Read More Show Less

Customer Reviews

Be the first to write a review
( 0 )
Rating Distribution

5 Star

(0)

4 Star

(0)

3 Star

(0)

2 Star

(0)

1 Star

(0)

Your Rating:

Your Name: Create a Pen Name or

Barnes & Noble.com Review Rules

Our reader reviews allow you to share your comments on titles you liked, or didn't, with others. By submitting an online review, you are representing to Barnes & Noble.com that all information contained in your review is original and accurate in all respects, and that the submission of such content by you and the posting of such content by Barnes & Noble.com does not and will not violate the rights of any third party. Please follow the rules below to help ensure that your review can be posted.

Reviews by Our Customers Under the Age of 13

We highly value and respect everyone's opinion concerning the titles we offer. However, we cannot allow persons under the age of 13 to have accounts at BN.com or to post customer reviews. Please see our Terms of Use for more details.

What to exclude from your review:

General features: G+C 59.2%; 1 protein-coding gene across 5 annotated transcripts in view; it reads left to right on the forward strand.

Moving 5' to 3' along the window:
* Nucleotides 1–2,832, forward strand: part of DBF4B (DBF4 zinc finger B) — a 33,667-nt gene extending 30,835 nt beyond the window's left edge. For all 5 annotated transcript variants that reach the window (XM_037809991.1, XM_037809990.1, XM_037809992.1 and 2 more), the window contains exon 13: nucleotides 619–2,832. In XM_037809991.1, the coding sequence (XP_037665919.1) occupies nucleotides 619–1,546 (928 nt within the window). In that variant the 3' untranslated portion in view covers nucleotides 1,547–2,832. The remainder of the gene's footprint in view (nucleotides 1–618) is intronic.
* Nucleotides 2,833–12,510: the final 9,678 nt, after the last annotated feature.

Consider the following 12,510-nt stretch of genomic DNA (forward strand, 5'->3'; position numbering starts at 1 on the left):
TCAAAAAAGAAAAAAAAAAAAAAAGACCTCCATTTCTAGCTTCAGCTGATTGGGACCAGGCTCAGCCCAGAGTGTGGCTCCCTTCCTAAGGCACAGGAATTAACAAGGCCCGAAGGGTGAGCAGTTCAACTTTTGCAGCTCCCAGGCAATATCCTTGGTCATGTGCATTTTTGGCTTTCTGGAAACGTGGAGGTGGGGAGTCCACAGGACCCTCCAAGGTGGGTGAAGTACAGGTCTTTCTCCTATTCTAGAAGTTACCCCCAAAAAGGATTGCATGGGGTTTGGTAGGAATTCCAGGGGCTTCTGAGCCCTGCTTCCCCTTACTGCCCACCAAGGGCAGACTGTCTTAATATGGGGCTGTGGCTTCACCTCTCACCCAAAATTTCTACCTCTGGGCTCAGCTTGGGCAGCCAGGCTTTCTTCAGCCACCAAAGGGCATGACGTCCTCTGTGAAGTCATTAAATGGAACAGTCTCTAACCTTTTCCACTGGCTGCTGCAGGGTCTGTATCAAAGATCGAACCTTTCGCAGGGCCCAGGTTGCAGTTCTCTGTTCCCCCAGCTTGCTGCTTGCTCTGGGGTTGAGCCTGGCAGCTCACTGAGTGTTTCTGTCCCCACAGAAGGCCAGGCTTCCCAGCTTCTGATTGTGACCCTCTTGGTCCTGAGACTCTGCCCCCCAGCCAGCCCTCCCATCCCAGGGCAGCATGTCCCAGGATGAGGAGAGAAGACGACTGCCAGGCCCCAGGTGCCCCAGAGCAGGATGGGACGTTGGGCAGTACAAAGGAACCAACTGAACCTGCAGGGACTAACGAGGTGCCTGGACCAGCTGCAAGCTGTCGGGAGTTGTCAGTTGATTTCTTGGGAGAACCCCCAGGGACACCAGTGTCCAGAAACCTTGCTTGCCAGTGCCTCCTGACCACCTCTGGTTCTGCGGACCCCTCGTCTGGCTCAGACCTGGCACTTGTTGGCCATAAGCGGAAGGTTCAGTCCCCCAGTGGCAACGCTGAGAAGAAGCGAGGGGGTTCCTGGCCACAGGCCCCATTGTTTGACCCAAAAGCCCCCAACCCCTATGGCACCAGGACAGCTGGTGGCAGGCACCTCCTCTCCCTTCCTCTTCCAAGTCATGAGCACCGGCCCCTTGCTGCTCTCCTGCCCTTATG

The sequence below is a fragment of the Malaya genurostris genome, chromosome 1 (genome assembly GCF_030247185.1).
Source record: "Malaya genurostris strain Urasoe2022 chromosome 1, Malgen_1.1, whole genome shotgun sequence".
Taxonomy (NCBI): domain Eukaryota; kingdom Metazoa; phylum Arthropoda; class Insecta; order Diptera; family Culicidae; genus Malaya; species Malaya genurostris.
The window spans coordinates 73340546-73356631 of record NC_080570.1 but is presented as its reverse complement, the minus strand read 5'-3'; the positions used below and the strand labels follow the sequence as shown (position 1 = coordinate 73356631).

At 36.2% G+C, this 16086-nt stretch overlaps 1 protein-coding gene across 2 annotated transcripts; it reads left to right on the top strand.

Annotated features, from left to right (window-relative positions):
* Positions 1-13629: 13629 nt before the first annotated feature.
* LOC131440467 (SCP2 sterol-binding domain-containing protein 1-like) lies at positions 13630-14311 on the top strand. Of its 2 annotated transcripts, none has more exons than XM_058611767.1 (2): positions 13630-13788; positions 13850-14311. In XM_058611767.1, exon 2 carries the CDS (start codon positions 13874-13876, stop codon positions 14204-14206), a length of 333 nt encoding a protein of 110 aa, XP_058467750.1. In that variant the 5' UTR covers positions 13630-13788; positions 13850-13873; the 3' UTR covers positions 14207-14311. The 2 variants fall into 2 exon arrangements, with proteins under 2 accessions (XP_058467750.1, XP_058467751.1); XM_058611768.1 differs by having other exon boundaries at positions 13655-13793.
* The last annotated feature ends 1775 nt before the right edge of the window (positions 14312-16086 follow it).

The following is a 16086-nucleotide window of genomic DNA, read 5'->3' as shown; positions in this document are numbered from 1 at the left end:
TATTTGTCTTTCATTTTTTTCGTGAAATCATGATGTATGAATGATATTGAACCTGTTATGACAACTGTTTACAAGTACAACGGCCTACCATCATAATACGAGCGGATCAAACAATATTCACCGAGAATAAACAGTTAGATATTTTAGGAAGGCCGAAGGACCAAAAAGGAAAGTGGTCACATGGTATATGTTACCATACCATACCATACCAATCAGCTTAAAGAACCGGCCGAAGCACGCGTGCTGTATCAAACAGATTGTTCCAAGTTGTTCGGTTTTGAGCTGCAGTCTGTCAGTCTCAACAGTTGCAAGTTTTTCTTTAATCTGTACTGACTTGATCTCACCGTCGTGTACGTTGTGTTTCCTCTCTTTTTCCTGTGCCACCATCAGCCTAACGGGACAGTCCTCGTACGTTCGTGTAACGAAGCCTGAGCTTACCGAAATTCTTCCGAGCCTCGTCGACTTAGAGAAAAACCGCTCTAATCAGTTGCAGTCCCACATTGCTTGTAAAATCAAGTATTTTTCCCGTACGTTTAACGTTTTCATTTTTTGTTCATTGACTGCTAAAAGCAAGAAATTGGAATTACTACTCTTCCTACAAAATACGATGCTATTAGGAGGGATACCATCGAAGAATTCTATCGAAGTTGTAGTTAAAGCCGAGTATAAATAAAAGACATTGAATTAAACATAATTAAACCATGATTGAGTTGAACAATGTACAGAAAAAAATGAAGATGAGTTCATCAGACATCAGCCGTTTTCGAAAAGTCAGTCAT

Please do not write about reviews, commentary, or information posted on the product page. If you see any errors in the information on the product page, please send us an email.

Reviews should not contain any of the following:

  • - HTML tags, profanity, obscenities, vulgarities, or comments that defame anyone
  • - Time-sensitive information such as tour dates, signings, lectures, etc.
  • - Single-word reviews. Other people will read your review to discover why you liked or didn't like the title. Be descriptive.
  • - Comments focusing on the author or that may ruin the ending for others
  • - Phone numbers, addresses, URLs
  • - Pricing and availability information or alternative ordering information
  • - Advertisements or commercial solicitation